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Allopathic views on CAM

One of the effects of being in a likeminded community or in an academic or clinical setting is that we become insular. In these settings, we remain unaware of other communities' viewpoints or we assume what their viewpoints are. We can also KNOW a lot about a particular subject but do not have the experience of that subject. When I was a graduate student, I reviewed and edited several journal articles regarding the situation of homeless persons for the Social Science Department Chairperson at Pepperdine University prior to his submitting the articles for publication. A few years later, I worked as a fulltime volunteer at a men's homeless shelter in Philadelphia, PA for a year. This experience gave me a far greater understanding of the plight of the homeless than researching, writing, or editing articles about homelessness.

Through Complimentary and Alternative Medicine (CAM), we look at the human body and the means to heal the body in ways that allopathic medicine practitioners may find hard to comprehend. The American Botanical Council's mission is to educate the public on the medicinal use of herbs and botanicals and provide information about CAM. To accomplish this mission, we and CAM practitioners have often sought to express our message through scientific and clinical means. However, sometimes it is important to go beyond the walls of CAM and see how allopathic medicine views CAM usage. To accomplish this, some of the articles we have been choosing to use in the HerbClip Educational Service come from the allopathic medical community as they reflect on CAM usage among patients in their particular fields. Sometimes it is hard to ascertain how much the authors know about Complementary and Alternative Medicine or about the particular herbs, supplements, or botanicals on which they base their article. At other times, it is all too easy to identify their lack of knowledge or their biases against CAM. However, one goal that both CAM practitioners and allopathic medicine practitioners express time and time again is the need to educate the public and medical practitioners regarding CAM usage, the proper dosages and side effects of particular herbs, as well as herb-drug interactions.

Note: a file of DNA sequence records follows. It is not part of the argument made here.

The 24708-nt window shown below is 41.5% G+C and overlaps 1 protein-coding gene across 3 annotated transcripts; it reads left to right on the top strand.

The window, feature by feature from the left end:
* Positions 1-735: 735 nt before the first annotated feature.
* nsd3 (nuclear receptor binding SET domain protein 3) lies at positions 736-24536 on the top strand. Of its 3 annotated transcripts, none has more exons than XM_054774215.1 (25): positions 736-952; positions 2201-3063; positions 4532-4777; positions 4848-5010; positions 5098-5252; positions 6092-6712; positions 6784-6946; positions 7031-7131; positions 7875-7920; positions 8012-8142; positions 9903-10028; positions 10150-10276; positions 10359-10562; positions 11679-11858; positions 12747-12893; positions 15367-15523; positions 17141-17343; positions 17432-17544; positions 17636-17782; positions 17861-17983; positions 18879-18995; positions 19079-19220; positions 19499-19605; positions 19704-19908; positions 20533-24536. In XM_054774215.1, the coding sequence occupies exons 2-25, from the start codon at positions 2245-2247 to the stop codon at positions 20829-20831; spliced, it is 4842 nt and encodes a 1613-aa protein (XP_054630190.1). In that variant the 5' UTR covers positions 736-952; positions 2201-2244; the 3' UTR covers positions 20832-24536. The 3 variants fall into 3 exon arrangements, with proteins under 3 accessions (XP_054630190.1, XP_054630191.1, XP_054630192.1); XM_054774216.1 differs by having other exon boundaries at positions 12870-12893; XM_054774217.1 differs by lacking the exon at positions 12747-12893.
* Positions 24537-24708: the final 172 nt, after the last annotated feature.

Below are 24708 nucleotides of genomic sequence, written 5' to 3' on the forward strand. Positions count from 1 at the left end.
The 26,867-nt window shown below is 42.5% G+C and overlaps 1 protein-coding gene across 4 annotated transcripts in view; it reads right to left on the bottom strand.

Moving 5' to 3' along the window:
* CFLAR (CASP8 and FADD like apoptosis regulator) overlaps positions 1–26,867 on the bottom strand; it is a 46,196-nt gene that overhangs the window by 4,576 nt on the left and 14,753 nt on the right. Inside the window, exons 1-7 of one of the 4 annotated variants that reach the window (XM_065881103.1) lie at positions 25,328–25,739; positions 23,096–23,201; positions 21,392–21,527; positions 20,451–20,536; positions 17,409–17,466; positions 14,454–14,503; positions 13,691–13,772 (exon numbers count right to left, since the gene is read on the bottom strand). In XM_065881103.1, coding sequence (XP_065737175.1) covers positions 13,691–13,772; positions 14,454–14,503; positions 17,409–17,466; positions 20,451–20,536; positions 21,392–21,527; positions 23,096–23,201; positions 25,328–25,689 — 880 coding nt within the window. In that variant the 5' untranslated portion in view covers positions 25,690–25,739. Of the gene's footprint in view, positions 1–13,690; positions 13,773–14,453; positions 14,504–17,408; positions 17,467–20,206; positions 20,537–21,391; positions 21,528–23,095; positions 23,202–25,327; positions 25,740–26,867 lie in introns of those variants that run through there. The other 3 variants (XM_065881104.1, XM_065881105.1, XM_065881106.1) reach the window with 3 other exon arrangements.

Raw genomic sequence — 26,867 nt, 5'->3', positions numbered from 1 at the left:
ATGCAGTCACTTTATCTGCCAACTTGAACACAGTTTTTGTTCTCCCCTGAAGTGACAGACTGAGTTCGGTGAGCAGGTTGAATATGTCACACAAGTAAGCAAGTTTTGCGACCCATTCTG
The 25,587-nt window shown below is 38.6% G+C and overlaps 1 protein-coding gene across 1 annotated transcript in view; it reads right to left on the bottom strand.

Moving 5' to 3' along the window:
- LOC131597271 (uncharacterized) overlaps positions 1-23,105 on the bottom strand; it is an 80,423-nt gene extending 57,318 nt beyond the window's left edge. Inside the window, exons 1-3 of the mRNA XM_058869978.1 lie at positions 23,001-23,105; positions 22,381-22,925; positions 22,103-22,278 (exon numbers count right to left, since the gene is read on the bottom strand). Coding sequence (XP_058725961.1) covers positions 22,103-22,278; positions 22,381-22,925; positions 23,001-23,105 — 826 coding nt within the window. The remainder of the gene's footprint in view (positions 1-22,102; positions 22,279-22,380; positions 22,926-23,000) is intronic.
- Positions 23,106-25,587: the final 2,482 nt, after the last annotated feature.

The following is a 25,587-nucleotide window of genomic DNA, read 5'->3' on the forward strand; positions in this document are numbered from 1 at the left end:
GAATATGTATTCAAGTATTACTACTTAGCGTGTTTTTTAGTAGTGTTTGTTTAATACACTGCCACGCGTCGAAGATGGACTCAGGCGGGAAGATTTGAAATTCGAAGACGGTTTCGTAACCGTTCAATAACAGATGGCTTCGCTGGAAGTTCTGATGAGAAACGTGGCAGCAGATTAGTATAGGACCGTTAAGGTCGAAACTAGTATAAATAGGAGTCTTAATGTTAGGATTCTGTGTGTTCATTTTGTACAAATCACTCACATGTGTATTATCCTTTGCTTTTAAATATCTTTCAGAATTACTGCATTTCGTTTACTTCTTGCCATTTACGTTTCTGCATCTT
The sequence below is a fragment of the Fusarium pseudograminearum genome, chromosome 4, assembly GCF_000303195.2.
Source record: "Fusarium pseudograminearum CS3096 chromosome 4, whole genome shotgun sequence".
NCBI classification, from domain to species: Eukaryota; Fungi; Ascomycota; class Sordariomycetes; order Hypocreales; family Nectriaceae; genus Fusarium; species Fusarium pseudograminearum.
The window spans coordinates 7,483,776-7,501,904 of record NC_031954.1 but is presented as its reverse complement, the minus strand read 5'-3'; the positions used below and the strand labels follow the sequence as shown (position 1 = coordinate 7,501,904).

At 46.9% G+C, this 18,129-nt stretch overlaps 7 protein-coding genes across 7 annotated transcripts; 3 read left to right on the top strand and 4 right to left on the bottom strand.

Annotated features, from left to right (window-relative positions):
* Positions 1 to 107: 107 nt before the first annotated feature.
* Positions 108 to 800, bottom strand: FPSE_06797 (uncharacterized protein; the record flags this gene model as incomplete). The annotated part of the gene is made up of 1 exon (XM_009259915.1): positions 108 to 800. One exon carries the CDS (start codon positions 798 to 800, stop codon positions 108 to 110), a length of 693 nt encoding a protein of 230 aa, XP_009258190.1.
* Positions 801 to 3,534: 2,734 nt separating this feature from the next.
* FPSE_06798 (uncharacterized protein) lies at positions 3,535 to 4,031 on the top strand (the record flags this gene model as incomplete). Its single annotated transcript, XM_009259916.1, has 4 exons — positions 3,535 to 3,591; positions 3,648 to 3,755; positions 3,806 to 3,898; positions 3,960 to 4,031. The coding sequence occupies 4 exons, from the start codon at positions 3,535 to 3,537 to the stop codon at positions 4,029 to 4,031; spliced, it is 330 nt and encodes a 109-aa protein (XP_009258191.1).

To keep HerbClip readers abreast of allopathic practitioners' views of CAM usage, we have included three articles from various disciplines of allopathic medicine in this issue of HerbClip. HC 120243.277 examines herb usage among children prior to surgery, HC 110644.277 is based on an article about CAM use among children with cancer, and HC 120644.277 looks at anesthesiologists' concern regarding kava usage prior to surgery.

Lori Glenn, Coordinator